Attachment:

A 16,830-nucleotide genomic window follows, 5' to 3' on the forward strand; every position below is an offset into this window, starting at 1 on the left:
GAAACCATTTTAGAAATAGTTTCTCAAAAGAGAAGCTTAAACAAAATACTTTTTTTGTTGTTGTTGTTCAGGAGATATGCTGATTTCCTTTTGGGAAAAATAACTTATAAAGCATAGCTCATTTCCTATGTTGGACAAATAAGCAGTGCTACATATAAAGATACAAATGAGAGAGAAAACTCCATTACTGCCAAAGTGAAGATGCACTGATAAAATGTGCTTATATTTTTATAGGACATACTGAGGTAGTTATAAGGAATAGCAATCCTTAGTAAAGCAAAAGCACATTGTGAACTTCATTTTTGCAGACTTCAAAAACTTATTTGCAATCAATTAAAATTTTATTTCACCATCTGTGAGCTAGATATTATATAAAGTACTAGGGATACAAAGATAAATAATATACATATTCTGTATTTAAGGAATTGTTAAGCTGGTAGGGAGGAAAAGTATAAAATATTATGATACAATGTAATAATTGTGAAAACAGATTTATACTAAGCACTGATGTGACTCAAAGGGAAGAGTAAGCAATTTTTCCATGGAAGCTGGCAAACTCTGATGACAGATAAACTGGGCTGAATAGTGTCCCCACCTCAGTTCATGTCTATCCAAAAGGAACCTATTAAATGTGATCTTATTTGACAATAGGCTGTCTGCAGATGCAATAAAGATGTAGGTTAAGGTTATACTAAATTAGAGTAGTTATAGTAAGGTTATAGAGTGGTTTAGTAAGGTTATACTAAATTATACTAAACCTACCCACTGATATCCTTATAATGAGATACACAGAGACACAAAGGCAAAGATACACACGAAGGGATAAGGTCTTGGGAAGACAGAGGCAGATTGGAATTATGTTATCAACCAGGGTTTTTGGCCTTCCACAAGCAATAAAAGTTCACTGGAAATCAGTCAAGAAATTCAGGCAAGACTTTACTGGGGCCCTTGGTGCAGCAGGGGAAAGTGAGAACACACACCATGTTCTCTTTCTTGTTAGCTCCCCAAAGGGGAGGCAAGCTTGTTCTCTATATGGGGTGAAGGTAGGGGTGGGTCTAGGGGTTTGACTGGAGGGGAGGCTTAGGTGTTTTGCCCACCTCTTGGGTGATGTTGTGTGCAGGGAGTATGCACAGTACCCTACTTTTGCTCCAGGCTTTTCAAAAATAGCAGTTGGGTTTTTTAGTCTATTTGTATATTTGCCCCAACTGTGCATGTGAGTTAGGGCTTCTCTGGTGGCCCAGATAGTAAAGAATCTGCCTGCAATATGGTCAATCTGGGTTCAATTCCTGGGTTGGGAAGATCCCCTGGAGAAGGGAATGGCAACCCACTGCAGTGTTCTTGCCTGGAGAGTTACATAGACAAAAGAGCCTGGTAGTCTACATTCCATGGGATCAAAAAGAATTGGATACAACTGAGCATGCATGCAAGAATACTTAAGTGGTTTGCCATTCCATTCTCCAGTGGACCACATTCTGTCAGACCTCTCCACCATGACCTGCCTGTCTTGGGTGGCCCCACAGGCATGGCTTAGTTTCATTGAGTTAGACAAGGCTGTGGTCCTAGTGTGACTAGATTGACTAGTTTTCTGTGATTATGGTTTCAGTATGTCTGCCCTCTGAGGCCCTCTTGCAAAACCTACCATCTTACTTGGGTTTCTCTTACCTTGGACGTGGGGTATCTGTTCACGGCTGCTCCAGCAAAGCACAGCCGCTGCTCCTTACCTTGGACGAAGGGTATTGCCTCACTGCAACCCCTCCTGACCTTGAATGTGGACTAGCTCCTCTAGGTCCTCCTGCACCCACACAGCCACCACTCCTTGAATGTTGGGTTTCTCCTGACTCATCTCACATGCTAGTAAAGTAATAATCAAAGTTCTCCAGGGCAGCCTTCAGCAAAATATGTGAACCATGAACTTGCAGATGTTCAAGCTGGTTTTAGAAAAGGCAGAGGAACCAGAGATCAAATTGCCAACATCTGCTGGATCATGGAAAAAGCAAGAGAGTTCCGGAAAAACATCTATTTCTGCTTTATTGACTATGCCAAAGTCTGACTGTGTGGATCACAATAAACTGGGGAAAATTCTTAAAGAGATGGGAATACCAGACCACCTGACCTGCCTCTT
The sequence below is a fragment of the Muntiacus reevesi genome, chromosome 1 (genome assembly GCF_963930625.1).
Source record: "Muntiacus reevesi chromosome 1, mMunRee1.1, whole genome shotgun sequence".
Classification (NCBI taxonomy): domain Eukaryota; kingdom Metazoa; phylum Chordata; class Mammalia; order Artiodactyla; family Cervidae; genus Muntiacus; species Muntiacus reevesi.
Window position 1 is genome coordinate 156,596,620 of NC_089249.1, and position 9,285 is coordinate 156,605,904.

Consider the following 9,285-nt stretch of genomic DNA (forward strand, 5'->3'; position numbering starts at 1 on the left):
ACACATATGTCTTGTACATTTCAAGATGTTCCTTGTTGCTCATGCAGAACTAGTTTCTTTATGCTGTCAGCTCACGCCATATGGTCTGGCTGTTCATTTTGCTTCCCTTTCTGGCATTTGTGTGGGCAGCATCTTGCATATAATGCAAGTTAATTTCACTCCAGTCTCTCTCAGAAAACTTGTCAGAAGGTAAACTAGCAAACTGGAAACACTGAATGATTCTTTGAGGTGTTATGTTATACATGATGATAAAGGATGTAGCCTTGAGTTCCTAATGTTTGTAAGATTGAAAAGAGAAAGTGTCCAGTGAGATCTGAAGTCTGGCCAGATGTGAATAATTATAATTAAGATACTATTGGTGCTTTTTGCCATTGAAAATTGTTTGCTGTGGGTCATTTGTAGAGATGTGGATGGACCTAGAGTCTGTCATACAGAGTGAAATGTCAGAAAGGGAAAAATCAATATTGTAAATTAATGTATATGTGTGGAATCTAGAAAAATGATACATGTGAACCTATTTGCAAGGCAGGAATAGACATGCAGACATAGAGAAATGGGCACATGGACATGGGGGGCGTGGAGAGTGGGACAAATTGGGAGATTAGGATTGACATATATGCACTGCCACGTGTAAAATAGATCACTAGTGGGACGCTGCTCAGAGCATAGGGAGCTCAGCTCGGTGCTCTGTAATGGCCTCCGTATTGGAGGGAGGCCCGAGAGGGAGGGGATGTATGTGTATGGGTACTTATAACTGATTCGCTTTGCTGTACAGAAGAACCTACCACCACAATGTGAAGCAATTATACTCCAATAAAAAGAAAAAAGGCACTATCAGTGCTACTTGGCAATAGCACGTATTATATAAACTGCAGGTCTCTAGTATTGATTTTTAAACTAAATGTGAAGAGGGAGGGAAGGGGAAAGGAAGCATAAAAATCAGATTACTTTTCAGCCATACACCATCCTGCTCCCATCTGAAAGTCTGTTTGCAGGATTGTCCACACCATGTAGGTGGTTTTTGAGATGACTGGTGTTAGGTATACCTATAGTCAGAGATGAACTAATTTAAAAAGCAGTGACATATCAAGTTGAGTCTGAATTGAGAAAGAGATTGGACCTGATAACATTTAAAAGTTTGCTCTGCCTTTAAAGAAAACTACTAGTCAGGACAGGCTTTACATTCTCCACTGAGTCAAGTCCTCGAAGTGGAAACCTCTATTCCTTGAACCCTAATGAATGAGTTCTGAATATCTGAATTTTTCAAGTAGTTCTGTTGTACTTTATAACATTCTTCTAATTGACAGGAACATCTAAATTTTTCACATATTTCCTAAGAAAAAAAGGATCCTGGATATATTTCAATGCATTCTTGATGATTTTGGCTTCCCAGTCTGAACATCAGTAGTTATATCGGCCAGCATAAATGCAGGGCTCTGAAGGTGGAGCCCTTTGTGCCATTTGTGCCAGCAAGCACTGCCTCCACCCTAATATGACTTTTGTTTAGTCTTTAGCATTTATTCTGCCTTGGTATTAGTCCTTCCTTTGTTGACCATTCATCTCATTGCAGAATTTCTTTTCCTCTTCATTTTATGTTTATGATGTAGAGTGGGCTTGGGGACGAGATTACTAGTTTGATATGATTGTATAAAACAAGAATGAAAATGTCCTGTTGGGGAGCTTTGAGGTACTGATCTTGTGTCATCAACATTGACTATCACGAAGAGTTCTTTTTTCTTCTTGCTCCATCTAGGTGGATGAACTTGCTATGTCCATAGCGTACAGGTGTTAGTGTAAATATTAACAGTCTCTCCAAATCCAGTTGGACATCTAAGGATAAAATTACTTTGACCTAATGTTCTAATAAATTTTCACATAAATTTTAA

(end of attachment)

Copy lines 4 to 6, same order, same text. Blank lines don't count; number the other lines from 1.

Source record: "Muntiacus reevesi chromosome 1, mMunRee1.1, whole genome shotgun sequence".
Classification (NCBI taxonomy): domain Eukaryota; kingdom Metazoa; phylum Chordata; class Mammalia; order Artiodactyla; family Cervidae; genus Muntiacus; species Muntiacus reevesi.
Window position 1 is genome coordinate 156,596,620 of NC_089249.1, and position 9,285 is coordinate 156,605,904.